Angola announced on Thursday that it will leave the OPEC group of oil exporters as tensions in the cartel over ongoing production cuts continue to worsen.
The latest round of cuts, which are designed to boost oil prices amid market volatility, saw the Saudi Arabia-led group lower Angola’s oil output targets despite disagreements at talks earlier this month.
Angola’s Oil Minister Diamantino Azevedo told reporters that OPEC no longer served the country’s interests, in a bow to already faltering morale within the group. It joins other mid-sized producers Ecuador and Qatar, which have both left the cartel in the last decade.
“We feel that… Angola currently gains nothing by remaining in the organisation and, in defence of its interests, decided to leave,” Azevedo said in a presidency statement.
Angola, which stands as Africa’s second-biggest oil producer after Nigeria, first joined OPEC in 2007 but has clashed with Saudi Arabia in recent meetings over relentless efforts to cut member nations’ production baselines. Serious tensions between the two countries began in June when representatives for Angola walked out of OPEC talks.
Helima Croft, a former CIA analyst and head of commodities research at RBC Capital Markets, told the Financial Times: “The seeds of this exit were laid in June… Angola has been one of the moodier members, having staged multiple meeting walkouts in recent years at the secretariat.”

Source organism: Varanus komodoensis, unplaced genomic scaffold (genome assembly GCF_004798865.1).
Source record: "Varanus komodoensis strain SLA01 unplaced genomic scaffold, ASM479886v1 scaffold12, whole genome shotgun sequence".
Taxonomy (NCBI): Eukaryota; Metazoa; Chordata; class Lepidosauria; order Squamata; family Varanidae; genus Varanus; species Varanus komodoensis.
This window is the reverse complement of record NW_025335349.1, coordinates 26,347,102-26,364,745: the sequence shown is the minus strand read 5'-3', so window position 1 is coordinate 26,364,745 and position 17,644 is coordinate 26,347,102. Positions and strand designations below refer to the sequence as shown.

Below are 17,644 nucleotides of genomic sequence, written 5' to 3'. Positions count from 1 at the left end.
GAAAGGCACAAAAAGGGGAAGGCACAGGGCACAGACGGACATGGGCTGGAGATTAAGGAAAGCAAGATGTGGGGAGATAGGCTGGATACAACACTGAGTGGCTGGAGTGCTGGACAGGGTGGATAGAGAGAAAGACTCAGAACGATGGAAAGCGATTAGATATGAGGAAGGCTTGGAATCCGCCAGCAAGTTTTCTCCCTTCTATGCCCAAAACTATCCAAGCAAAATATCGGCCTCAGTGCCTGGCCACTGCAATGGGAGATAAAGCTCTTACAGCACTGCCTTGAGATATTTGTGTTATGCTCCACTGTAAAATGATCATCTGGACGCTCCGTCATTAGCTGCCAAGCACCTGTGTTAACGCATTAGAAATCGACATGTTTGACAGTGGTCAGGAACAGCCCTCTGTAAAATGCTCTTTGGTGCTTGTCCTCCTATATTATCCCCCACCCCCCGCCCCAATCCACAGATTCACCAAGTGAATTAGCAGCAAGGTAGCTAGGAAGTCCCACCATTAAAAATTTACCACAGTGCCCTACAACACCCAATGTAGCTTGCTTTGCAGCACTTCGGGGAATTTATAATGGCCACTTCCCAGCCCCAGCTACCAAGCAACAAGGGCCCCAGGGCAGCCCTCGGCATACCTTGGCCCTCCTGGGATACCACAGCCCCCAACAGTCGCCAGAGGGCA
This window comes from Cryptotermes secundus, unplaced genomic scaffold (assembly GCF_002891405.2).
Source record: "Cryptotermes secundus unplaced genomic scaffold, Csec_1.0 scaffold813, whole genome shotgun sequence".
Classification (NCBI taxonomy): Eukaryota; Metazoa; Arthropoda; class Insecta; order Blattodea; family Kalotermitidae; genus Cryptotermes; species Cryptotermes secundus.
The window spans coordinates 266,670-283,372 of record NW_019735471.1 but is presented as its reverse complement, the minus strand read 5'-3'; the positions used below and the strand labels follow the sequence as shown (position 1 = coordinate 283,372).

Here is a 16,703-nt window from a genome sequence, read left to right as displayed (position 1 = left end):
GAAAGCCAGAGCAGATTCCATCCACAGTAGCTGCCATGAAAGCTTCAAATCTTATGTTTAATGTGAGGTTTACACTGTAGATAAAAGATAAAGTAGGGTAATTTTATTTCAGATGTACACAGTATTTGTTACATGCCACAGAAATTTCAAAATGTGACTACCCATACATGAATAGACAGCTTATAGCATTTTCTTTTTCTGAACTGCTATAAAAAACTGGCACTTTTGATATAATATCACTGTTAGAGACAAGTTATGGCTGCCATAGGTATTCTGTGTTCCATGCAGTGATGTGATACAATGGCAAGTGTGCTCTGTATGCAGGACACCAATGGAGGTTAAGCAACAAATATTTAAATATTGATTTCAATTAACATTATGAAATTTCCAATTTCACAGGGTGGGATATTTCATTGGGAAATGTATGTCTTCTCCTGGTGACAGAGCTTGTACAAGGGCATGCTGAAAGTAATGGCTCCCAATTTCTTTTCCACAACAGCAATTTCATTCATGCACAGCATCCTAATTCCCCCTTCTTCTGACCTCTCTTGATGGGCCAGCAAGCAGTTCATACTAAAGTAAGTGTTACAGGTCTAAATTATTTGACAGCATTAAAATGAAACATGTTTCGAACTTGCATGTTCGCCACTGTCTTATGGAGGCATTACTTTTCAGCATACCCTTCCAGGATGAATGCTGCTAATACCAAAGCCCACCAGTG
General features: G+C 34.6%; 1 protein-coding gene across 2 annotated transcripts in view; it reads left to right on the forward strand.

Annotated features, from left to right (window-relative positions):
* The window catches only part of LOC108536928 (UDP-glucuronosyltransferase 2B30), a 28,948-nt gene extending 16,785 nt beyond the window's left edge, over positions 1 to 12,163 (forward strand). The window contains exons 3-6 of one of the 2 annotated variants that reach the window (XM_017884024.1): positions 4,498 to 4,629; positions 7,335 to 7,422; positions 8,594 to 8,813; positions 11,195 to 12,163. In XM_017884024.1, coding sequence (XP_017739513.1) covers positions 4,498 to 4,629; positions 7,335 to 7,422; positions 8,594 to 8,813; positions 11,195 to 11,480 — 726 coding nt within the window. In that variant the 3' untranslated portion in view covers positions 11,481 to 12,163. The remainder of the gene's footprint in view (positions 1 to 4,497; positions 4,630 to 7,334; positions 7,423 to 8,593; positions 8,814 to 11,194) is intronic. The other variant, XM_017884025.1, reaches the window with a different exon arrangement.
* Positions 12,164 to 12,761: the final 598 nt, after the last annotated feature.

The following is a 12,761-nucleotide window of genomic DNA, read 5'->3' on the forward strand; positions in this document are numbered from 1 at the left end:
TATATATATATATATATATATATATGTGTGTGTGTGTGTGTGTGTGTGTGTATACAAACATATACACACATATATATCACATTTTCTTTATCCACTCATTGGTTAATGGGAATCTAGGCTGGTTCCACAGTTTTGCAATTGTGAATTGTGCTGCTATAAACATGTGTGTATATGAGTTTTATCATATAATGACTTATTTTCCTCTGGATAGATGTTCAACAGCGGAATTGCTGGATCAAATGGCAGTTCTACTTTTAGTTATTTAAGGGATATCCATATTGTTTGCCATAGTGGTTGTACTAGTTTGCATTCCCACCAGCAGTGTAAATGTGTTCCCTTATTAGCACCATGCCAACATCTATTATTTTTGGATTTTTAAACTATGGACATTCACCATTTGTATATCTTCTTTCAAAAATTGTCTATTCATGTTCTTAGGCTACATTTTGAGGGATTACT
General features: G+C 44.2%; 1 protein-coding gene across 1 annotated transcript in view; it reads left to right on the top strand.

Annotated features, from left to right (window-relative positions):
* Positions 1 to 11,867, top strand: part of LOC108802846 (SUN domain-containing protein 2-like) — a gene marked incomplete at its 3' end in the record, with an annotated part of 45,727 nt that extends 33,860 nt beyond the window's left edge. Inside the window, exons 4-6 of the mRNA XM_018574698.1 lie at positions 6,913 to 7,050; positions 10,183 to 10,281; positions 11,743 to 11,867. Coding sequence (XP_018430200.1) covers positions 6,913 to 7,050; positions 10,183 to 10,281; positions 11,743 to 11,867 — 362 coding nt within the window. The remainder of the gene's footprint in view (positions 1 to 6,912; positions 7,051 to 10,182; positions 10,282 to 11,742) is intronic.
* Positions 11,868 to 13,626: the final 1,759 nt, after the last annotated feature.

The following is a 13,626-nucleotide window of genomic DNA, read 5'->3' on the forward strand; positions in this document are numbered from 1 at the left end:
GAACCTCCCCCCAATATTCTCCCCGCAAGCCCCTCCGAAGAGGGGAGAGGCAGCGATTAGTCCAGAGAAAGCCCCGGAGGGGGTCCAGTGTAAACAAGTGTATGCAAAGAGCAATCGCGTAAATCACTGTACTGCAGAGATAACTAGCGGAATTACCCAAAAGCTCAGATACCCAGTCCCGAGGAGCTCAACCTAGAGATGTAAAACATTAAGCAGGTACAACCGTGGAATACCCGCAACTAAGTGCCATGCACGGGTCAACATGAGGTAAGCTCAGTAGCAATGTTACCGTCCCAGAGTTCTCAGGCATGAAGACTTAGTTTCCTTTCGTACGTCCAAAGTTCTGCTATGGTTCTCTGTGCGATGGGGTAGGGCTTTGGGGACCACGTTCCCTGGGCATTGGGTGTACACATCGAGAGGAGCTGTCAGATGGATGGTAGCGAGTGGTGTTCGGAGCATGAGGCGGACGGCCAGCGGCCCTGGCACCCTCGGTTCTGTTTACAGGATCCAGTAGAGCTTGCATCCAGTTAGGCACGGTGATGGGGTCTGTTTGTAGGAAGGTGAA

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She added that while the departure is a blow to OPEC, it will not have a significant impact on the group’s ability to influence the market.
Brent crude, the global benchmark for oil prices, fell 1.8% to $78.26 per barrel on Thursday, with the US benchmark West Texas Intermediate dropping 2.1% to $72.69 per barrel.
Uncertainty over a lack of concrete commitments from member nations to further cuts has exacerbated an already anxious market environment.
Scepticism from traders over the effectiveness of OPEC’s continued cuts as a method of boosting oil prices have also begun to seep into the market. OPEC+ began voluntary production cuts more than one year ago but has so far seen little tangible effect on global crude prices.
Raad Alkadiri of political risk consultancy Eurasia Group said earlier this month: “The market is going to test OPEC+ and whether $80 a barrel is really a floor they can defend… The cuts being billed as ‘voluntary’ undermines the psychological impact for the market a little, but if the full cut is realised, its impact on the market should not be discounted.”
Ongoing geopolitical tensions in the Middle East, exacerbated by the recent war in Palestine, have caused further market volatility. At the end of October 2023, the World Bank warned that oil prices could soar as high as $150 per barrel in 2024 if the war was to escalate into a regional conflict.